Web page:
Transcutaneous Oxygen Pressure Measurement: Methods, Implementation, and Possible Applications

  • V. Wienert
  • A. Lentner


Measurement of transcutaneous oxygen pressure (tcpO2) has become widely used in recent years as a noninvasive method to examine the microcirculation of the skin. The method was introduced by R. Huch at the beginning of the 1970s [21], described theoretically in the following years by R. Huch, A. Huch, and D.W. Lübbers, and first used in perinatal supervision of newborn babies [22, 23, 26–28]. Soon other medical departments, such as intensive care (for continuous monitoring of patients on breathing apparatus), surgery (to assess limbs that might have to be amputated), plastic surgery (to monitor the viability of skin transplants), dermatology (to diagnose and observe the course of dermatoses), and, particularly, angiology (for any questions concerning the microcirculation of the skin), became interested in measuring tcpO2. Once commercial equipment for this technique had been developed, the method was also used in routine examination by angiology departments and microcirculation laboratories.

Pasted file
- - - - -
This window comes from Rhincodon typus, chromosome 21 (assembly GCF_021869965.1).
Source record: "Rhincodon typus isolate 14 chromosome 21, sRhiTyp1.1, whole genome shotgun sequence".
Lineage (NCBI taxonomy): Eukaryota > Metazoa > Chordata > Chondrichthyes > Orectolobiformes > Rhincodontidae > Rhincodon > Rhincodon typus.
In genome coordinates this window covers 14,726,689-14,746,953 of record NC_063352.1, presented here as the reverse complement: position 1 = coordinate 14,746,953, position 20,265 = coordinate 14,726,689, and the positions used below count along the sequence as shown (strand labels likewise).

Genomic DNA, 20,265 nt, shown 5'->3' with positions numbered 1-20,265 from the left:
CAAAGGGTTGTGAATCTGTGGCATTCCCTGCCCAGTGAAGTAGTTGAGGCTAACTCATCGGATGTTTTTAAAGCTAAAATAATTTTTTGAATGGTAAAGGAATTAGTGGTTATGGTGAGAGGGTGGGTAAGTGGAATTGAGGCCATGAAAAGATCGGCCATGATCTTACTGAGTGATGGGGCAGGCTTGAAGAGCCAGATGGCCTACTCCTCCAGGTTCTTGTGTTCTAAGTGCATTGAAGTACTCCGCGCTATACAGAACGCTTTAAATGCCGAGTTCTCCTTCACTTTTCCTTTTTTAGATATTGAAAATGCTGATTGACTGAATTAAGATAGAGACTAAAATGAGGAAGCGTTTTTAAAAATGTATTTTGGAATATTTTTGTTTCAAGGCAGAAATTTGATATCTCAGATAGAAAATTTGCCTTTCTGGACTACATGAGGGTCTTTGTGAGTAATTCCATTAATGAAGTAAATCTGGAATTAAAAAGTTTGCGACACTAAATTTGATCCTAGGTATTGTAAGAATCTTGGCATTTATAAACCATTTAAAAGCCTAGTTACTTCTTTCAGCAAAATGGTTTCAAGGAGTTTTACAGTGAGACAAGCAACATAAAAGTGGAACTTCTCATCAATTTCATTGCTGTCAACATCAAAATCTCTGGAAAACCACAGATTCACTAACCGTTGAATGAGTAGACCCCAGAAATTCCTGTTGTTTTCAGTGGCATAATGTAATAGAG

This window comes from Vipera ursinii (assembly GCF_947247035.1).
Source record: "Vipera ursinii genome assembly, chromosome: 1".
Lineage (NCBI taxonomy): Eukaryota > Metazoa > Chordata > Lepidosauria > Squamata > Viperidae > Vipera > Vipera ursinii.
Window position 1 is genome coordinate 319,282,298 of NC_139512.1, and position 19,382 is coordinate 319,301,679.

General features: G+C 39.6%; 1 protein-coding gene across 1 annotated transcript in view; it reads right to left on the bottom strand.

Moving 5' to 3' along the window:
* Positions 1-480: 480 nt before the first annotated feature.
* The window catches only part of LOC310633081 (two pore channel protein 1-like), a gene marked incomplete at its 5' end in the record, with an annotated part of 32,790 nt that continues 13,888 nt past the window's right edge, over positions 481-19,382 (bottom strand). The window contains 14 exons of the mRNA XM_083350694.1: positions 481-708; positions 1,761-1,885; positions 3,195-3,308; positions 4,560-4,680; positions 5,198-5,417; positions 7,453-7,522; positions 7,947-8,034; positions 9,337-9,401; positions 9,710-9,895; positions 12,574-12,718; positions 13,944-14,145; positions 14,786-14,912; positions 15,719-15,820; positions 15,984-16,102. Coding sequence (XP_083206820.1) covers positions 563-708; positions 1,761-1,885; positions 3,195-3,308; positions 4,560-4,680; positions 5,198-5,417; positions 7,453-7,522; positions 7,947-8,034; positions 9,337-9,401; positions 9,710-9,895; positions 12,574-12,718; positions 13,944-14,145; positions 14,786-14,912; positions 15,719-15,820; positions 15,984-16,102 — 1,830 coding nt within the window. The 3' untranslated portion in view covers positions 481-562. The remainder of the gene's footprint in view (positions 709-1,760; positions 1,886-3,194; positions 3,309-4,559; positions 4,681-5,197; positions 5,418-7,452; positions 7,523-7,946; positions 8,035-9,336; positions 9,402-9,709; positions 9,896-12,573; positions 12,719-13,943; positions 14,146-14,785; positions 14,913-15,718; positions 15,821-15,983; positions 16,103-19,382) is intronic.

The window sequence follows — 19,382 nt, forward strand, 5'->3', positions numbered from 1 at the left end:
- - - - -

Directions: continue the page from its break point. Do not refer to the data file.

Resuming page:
Reactive Hyperemia Transcutaneous Oxygen Electrode Temperature Fontaine Stage Necrobiosis Lipoidica 
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Copyright information

© Springer-Verlag Berlin Heidelberg 1993

Authors and Affiliations

  • V. Wienert
  • A. Lentner
    • 1
  1. 1.Department of Dermatology of the RWTH AachenDermatological PhlebologyAachenGermany

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